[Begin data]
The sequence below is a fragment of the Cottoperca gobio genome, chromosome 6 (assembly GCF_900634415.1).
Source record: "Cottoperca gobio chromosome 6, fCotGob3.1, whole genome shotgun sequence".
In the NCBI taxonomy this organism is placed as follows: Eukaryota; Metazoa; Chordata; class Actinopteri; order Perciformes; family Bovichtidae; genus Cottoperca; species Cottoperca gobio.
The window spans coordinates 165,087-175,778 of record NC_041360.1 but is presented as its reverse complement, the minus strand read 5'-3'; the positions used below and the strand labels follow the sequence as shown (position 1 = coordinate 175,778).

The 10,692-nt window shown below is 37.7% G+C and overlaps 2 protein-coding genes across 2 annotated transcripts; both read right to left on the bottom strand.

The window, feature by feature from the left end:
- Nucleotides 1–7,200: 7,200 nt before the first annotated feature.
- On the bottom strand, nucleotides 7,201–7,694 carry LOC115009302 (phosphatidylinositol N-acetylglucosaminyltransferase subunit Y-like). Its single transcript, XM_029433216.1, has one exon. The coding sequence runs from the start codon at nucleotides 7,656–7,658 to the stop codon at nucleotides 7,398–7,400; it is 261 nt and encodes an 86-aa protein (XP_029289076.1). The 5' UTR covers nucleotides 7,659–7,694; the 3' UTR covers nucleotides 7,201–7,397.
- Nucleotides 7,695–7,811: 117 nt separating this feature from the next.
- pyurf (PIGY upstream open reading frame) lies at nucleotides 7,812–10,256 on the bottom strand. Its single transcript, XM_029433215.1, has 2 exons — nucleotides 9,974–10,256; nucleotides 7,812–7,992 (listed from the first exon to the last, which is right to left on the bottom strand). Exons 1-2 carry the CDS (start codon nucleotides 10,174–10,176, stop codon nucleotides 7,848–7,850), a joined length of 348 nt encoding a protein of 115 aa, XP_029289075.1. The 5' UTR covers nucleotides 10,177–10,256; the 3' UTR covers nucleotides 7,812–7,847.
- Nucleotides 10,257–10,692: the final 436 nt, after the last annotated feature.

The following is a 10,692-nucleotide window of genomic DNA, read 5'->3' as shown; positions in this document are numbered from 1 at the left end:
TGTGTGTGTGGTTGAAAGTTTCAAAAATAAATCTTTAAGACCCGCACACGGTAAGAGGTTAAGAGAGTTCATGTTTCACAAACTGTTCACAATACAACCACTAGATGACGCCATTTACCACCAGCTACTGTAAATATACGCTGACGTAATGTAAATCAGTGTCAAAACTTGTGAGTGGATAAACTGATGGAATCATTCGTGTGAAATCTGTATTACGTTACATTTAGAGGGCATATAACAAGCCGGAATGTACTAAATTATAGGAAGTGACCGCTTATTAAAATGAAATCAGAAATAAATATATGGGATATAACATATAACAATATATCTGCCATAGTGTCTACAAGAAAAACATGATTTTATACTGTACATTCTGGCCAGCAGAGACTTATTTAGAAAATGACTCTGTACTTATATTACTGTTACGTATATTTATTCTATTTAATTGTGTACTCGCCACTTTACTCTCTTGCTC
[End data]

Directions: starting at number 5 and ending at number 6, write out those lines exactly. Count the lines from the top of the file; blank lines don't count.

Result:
The 10,692-nt window shown below is 37.7% G+C and overlaps 2 protein-coding genes across 2 annotated transcripts; both read right to left on the bottom strand.

The window, feature by feature from the left end: